In a Slate interview, Hart commented on one of his frequent gags, the character of Fat Broad beating a snake with a club:

I used to have her up in the air with her club always beating. And then after a while I figured probably by now everybody knew! Now I substitute a panel that says, Wham, wham, wham, wham! … A lot of times we draw more than we need to draw. It’s always really classy to let the reader in on it, let him do most of the work.

Hart explains here the concept of using sound effects instead of showing an action — this is a common device that he uses. He likes to show very little, and let the reader interpret the action (in the interview he likens it to using your imagination while listening to a radio show). While I understand and appreciate the technique, drawing the word “SLAM” or “WHAM” as a part of a joke seems lazy. As Hart says later in the interview, “I was tired of drawing her beating up on the snake!”

So it’s certainly possible that the “SLAM” in the above strip is not a slam on Islam, but rather sloppy storytelling. However. Hart has drawn a syndicated comic strip for nearly fifty years. He’s sold millions of books and presides over an empire. He’s gotten away with saying whatever he wants (and getting very, very celebrated by Christian groups who call him all sorts of nice things for being so brave) for a very long time, and even weathered the Los Angeles Times pulling him entirely after a controversial Easter strip featuring a menorah burning down into a crucifix. He still says whatever he wants in his strip, as is his right to do, even when it doesn’t jibe with what is generally acceptable in our culture. (Editors nationwide pulled a strip on January 19 that featured two cavemen discussing unseen Asian brothers who fail in their attempt to build a working airplane. The punchline: “Two Wongs don’t make a Wright.”) He is celebrated for taking a conservative, fundamentalist view of the world.  It has become his bread and butter — Christian audiences will defend him because of his message, not because of the quality of his product.

I think remembering not to fall asleep in his oatmeal is higher on Hart’s list of things to do than being subversive:

Talk about a lapse. We did the same [Wizard of Id] gag within a two-month period.  And nobody caught it! Well, see, it wasn’t like we wrote out the gag and then did it and forgot to throw it away, and then did it again—it wasn’t that at all. We rethought it up again, you know, and sent it to Brant [Parker] and Brant did it both times! … Because it was a short span of time, it was almost word for word.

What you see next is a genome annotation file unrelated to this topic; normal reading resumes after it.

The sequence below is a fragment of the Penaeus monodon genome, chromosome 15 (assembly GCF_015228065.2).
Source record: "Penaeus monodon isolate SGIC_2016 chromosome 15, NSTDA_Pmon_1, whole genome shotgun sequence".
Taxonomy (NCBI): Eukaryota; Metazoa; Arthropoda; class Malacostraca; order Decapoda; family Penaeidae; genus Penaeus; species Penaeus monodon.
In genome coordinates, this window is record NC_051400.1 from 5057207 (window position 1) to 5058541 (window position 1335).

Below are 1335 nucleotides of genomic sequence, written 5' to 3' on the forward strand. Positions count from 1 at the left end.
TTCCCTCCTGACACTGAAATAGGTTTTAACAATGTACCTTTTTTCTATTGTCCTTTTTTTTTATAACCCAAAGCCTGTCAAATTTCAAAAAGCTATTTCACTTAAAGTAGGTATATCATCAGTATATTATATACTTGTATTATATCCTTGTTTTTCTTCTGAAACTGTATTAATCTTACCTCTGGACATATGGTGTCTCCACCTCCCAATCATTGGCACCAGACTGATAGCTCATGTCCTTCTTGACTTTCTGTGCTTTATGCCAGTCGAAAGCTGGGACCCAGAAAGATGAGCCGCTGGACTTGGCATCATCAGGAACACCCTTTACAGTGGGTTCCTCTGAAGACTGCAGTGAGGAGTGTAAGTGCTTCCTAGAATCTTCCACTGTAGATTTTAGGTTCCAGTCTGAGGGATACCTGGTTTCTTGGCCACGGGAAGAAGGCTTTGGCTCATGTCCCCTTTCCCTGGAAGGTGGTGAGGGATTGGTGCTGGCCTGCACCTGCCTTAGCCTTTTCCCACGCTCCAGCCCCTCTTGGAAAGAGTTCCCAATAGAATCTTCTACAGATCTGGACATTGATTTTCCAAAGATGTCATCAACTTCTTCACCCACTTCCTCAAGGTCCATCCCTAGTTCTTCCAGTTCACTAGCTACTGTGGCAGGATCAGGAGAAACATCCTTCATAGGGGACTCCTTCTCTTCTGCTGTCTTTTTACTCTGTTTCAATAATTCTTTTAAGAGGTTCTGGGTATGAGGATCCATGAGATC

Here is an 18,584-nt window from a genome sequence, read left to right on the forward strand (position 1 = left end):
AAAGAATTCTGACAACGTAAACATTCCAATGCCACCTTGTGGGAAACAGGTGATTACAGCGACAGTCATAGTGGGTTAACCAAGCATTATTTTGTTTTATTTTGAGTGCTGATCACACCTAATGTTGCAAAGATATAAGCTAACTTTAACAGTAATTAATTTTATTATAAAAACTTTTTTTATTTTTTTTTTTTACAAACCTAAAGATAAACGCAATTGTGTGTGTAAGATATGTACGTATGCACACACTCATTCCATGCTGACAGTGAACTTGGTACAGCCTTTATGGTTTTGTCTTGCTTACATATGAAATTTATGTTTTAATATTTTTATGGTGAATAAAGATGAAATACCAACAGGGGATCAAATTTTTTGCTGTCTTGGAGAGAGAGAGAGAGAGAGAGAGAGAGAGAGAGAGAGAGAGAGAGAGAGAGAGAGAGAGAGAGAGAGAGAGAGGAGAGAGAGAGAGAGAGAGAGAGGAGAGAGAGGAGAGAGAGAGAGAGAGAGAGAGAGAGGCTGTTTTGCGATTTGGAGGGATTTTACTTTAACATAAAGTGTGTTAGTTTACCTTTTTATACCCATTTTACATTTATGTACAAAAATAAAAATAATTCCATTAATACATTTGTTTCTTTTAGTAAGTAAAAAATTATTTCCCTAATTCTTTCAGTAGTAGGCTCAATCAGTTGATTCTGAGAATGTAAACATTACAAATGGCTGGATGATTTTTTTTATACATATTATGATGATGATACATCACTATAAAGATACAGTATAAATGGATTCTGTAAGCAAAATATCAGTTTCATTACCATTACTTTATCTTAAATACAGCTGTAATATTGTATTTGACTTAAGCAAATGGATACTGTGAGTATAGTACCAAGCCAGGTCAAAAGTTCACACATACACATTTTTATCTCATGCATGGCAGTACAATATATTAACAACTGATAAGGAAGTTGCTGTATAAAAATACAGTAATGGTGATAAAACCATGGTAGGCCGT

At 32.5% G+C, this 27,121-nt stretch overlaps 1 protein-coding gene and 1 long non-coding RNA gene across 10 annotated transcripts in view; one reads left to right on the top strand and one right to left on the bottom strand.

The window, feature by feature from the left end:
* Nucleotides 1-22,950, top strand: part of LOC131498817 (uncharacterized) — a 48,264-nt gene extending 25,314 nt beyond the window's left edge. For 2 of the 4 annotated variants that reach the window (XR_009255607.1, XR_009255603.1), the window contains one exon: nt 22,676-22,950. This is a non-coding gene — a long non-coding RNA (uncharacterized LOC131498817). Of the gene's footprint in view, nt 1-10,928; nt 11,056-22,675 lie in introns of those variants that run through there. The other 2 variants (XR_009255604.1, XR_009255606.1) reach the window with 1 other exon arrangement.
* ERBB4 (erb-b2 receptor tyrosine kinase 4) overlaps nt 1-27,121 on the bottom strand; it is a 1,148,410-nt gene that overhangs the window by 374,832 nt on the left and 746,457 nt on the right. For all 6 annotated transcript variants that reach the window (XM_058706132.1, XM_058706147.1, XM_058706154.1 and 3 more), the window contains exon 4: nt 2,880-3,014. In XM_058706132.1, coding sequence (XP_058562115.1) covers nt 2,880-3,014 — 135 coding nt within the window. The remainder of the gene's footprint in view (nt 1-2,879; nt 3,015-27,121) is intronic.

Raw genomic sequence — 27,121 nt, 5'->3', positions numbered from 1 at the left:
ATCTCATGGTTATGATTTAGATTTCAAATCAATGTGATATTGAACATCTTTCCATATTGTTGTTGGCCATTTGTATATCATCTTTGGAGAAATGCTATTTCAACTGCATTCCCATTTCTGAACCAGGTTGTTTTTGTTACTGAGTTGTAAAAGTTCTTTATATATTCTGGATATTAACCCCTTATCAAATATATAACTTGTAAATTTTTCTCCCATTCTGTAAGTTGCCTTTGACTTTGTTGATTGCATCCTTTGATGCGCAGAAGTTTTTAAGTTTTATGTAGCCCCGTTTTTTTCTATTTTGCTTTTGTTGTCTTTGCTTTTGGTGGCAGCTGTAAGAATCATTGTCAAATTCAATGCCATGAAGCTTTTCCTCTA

But I think he drew up the above strip not thinking that there was anything wrong with it. After all, Muslim terrorists attacked our country a few years ago! Clearly, any reasonable person must agree that something stinks in Islam, right? We’re a solid, Christian nation, and my readers know that Islam is bad.

Asked about the outhouse strip this week, Hart denied that it was about Islam at all. He said that interpretation stunned him.

“My goodness. That’s incredible. That’s unbelievable!”

…According to Hart, the joke was about the ambiguous authorship of a bad smell. The SLAM, Hart said, was simply there to show that the caveman had walked into the outhouse. The crescent moons were there to indicate it was nighttime, and because outhouses have crescent moons.

“This comic was in no way intended to be a message against Islam — subliminal or otherwise,” he said. “It would be contradictory to my own faith as a Christian to insult other people’s beliefs. If you should have any further silly notions about malicious intent from this quarter, you can save yourself a phone call.”

Notice the subtle way he wove the mention of his Christianity in there? Isn’t it enough that it be against one’s ethics to insult other people’s beliefs? Mentioning Christianity certainly doesn’t clarify the issue — it muddles it, given fundamentalist Christianity’s uneven track record in respecting Islam.

But we’re here to talk about comic strips, not religion. Let’s fix this strip, shall we?

Panel 1: B.C. walks into outhouse. SLAM!
Panel 2: Silence in the outhouse.
Panel 3: B.C.: “Next time, unzip AFTER slamming the door.”

Until next time… I’ll see you in the funny papers.

– May, 2004